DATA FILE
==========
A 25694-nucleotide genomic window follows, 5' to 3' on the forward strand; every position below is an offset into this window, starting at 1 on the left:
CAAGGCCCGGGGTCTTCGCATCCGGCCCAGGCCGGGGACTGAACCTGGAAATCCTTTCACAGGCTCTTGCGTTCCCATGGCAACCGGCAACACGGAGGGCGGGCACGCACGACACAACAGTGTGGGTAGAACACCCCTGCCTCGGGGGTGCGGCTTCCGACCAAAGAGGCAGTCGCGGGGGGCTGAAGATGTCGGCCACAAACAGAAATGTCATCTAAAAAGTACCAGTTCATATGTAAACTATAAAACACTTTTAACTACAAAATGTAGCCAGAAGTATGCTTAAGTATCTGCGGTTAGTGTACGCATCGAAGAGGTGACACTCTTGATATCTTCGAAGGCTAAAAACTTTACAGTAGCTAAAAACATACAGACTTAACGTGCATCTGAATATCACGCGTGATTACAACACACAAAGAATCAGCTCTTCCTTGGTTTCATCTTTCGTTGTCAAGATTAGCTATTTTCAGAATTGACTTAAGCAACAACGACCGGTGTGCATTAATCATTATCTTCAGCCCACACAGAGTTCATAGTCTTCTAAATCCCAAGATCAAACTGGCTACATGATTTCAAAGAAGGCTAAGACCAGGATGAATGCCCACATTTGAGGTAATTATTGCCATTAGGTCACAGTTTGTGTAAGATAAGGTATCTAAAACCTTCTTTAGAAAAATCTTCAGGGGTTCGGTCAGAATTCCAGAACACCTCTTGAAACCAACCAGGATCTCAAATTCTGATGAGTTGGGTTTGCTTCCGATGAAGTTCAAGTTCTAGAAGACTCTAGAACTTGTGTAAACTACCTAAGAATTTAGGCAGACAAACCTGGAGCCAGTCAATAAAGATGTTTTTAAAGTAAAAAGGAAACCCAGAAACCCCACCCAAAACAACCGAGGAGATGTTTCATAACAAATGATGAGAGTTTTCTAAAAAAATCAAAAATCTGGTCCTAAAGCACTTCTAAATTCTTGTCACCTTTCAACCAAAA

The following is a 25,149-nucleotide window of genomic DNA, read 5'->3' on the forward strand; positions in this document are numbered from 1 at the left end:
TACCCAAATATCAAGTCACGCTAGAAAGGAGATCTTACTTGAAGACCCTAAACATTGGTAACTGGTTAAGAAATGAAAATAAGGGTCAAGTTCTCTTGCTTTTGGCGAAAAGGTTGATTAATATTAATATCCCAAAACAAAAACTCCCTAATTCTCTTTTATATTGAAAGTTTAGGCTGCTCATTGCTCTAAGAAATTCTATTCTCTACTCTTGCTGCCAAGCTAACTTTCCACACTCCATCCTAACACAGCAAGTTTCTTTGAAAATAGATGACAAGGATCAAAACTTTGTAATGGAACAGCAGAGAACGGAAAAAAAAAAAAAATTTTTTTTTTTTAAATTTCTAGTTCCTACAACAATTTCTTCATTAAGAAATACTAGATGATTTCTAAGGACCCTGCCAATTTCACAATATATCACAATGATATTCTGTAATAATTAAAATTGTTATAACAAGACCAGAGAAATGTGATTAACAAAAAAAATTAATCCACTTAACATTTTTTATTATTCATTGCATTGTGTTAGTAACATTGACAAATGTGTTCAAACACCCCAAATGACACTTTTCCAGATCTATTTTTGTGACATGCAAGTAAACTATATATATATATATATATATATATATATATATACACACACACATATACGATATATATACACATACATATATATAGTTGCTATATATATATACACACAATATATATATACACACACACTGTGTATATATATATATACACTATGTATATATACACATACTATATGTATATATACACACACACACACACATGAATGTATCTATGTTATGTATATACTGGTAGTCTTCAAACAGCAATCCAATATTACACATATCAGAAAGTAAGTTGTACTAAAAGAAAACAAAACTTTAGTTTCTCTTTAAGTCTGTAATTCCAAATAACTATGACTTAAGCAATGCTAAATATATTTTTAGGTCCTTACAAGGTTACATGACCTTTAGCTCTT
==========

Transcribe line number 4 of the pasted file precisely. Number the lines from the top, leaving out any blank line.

TACCCAAATATCAAGTCACGCTAGAAAGGAGATCTTACTTGAAGACCCTAAACATTGGTAACTGGTTAAGAAATGAAAATAAGGGTCAAGTTCTCTTGCTTTTGGCGAAAAGGTTGATTAATATTAATATCCCAAAACAAAAACTCCCTAATTCTCTTTTATATTGAAAGTTTAGGCTGCTCATTGCTCTAAGAAATTCTATTCTCTACTCTTGCTGCCAAGCTAACTTTCCACACTCCATCCTAACACAGCAAGTTTCTTTGAAAATAGATGACAAGGATCAAAACTTTGTAATGGAACAGCAGAGAACGGAAAAAAAAAAAAAATTTTTTTTTTTTAAATTTCTAGTTCCTACAACAATTTCTTCATTAAGAAATACTAGATGATTTCTAAGGACCCTGCCAATTTCACAATATATCACAATGATATTCTGTAATAATTAAAATTGTTATAACAAGACCAGAGAAATGTGATTAACAAAAAAAATTAATCCACTTAACATTTTTTATTATTCATTGCATTGTGTTAGTAACATTGACAAATGTGTTCAAACACCCCAAATGACACTTTTCCAGATCTATTTTTGTGACATGCAAGTAAACTATATATATATATATATATATATATATATATATACACACACACATATACGATATATATACACATACATATATATAGTTGCTATATATATATACACACAATATATATATACACACACACTGTGTATATATATATATACACTATGTATATATACACATACTATATGTATATATACACACACACACACACATGAATGTATCTATGTTATGTATATACTGGTAGTCTTCAAACAGCAATCCAATATTACACATATCAGAAAGTAAGTTGTACTAAAAGAAAACAAAACTTTAGTTTCTCTTTAAGTCTGTAATTCCAAATAACTATGACTTAAGCAATGCTAAATATATTTTTAGGTCCTTACAAGGTTACATGACCTTTAGCTCTT